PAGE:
Tradition and Adventures on Pentecost
I am still trying to wake up, it is 5am, when my taxi driver honk his horn outside my accommodation. We drive in darkness through the streets of Port Vila but when arriving at the domestic terminal I feel awake and ready for adventure. The terminal is full of passengers getting ready to fly or send care packages to families around the islands. As a frequent traveler on large Boing planes I was slightly worried boarding the small 19passenger Vanuatu Airline’s plane. Flying high over the islands of Vanuatu my worries disappears and the feeling of true freedom overcomes me. Looking through the window I see clear blue water, islands covered in greenery and volcanoes with bright red lava bubbling inside. I’m on my way to south Pentecost to witness something special. It’s Nagol (land-diving) season.
Arriving at the airport in Pentecost we are welcomed by friendly faces and curiosity. I jump in the back of a truck taking me through local gardens booming with pamplemousse, bananas and swaying coconut trees. “This is Vanuatu”, I think to myself. The truck pass local men and women carrying produce harvested from their gardens in big local baskets. After less than one hour in the back of the truck I arrive at the village hosting me for a week, Pangi.
I drop my bag of at Chief Harry’s spare sleeping house and set off to explore. Walking distance from the village is a lovely area called Masing Rock. You will need to pay the land owners a small kastom fee for using their land but I can tell you it is well worth it. I walk along the beach and I see this rock formation sticking out of the water, on top there is an abundance of flora growing and in the water plenty of fish and coral to feast your eyes on. After my water exploring the family show me a marking on another rock formation. They call it Captain Cook’s Rock due to a marking left by his expedition around the Pacific. The marking points out the location of neighboring island Ambrym which is visible from south Pentecost. History is everywhere you look here.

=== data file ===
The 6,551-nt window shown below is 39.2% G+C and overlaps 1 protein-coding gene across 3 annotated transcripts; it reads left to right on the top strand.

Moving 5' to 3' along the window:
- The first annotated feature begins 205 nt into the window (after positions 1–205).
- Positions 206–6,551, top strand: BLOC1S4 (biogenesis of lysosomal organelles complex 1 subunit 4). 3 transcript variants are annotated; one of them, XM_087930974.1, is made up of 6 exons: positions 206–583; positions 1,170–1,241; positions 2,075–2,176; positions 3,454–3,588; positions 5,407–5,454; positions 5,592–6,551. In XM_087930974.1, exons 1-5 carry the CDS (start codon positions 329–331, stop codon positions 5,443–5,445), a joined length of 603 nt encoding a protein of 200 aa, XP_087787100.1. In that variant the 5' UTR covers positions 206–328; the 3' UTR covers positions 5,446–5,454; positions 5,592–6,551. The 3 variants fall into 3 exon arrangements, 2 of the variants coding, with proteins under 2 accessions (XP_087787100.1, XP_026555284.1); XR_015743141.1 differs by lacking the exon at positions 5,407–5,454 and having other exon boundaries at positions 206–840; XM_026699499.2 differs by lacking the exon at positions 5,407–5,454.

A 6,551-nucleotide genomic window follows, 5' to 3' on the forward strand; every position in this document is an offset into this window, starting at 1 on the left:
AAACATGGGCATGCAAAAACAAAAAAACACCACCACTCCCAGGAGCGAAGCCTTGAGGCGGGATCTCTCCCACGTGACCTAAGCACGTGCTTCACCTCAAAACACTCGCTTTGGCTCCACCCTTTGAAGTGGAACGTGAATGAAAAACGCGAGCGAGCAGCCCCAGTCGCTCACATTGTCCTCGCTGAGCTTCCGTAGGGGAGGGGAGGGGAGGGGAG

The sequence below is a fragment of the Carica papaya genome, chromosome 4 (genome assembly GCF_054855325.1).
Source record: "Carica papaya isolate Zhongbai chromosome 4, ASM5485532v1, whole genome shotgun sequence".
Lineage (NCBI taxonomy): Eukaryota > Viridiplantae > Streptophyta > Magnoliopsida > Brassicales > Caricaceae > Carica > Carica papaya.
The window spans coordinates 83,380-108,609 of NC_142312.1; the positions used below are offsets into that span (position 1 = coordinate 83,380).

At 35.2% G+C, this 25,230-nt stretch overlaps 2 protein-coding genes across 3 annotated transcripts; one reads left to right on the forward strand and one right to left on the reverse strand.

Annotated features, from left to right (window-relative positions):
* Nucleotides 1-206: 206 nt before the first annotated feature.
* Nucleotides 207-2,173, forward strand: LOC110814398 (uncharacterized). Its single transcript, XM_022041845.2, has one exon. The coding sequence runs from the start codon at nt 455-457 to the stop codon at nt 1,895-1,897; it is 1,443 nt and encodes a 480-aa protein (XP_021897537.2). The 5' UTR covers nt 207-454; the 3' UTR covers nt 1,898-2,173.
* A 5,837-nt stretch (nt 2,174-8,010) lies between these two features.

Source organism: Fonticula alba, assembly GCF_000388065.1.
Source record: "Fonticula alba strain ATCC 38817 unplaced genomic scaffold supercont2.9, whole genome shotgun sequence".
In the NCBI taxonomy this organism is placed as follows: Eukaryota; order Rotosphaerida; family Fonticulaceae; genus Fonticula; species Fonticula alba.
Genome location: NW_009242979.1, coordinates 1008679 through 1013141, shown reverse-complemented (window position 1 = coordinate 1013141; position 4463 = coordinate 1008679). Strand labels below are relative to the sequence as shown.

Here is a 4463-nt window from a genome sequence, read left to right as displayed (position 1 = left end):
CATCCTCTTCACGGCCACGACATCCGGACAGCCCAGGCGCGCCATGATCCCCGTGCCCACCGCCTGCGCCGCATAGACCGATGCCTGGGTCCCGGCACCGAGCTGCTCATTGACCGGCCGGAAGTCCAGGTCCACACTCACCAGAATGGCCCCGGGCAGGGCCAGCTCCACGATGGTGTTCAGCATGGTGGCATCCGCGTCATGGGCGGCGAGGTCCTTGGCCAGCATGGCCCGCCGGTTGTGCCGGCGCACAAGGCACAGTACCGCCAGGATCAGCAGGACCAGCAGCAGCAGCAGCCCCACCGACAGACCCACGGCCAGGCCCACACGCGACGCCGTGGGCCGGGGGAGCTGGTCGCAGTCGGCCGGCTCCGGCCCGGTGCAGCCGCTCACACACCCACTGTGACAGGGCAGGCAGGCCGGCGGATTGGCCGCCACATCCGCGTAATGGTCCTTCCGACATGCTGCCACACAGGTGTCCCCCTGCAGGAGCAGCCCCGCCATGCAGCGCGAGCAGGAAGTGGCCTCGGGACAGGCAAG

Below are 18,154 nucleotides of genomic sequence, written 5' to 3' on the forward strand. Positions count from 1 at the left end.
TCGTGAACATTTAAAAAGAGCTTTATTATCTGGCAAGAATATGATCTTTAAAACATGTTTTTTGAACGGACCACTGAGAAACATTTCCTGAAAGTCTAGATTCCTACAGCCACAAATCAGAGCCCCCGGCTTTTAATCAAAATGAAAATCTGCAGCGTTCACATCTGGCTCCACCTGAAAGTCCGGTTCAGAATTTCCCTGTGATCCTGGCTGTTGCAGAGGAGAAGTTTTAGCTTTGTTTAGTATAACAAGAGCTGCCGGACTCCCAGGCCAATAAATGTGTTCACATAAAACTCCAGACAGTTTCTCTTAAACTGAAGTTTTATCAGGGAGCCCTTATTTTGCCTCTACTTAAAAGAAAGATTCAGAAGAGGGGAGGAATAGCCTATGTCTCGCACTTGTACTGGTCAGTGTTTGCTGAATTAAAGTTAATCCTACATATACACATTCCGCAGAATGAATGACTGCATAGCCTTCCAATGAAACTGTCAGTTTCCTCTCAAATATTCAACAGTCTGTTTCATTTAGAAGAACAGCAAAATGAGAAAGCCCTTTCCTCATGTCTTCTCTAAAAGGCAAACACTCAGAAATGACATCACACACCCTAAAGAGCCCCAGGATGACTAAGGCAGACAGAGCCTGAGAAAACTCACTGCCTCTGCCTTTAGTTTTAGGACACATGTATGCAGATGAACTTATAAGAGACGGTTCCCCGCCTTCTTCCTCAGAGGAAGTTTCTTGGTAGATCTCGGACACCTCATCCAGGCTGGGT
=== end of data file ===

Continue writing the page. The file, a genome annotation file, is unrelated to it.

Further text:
On my walkabout back to the village I meet Tabi. He and his family owns a small fish farm. He invites me to come visit and help him feed the fish. A short stroll from the main road in Pangi village you will find Tabi’s Fish Feeding. They farm fish to sell and eat but after growing so attached to the fish the family now are unable to eat them. I kneel down on a beautifully weaved mat and slowly dip my hand full off fish food into the pond. (“OMG! OMG! OMG! This feels so weird.”) More fish than I can count is trying to eat the food in my hand. The experience is fun and informative as Tabi talk about his property, fish farming and local crops. As Tabi walks around in the fish pond he whistles and the fish follow him around, they recognise the melody and know the whistle means food time. I left his property thinking that this experience suits so many age groups and is such good value. You will pay a small fee to access Tabi’s Fish Feeding.
I spend the evening talking to my host family and eating locally grown cooking bananas in freshly scratched coconut cream and fish caught earlier in the day. Going to bed early tired from the day’s adventures and with a stomach full of food I was ready for tomorrows highlight.
Reaching 30meters above ground the tower looks beautiful in the sunlight.
Excitement does not explain the intense feeling hovering around the Nagol site. I find myself on the bottom of the landing site in a traditional island dress, bare feet and camera ready to go. Preparations is taking a while; I was getting nervous (-“Why are you getting nervous, you’re not jumping off a 30 meter tower. Relax!”). The men and women singing and stomping their feet amp up the rhythm and the young man waves his hands to get some noise out of the audience. Suddenly the singing stops.
Everyone chants. Wup wup. Wup wup. Wup wup.
His palms are pressed together and he leans back looking to the heaven above. The camera captures a calm in his face, like there are no worries in the world and all he feels is the connection to the tower and the task ahead. The dive is graceful, fast and leaves me gasping for air. The young man gets help to stand up, shaking his head, vines cut off by large bush knives and the relief washes of his face.
(-“Why did he do that? I can’t believe he just did that? WOW! )
It is 2016; a man dressed in kastom wear has jumped head first off a 30meter tower. This is culture. This is adventure. This is one of the best things I’ve experience. For many reason I believe the young land diver feels the same.
Photos & text by Sofie Johansson.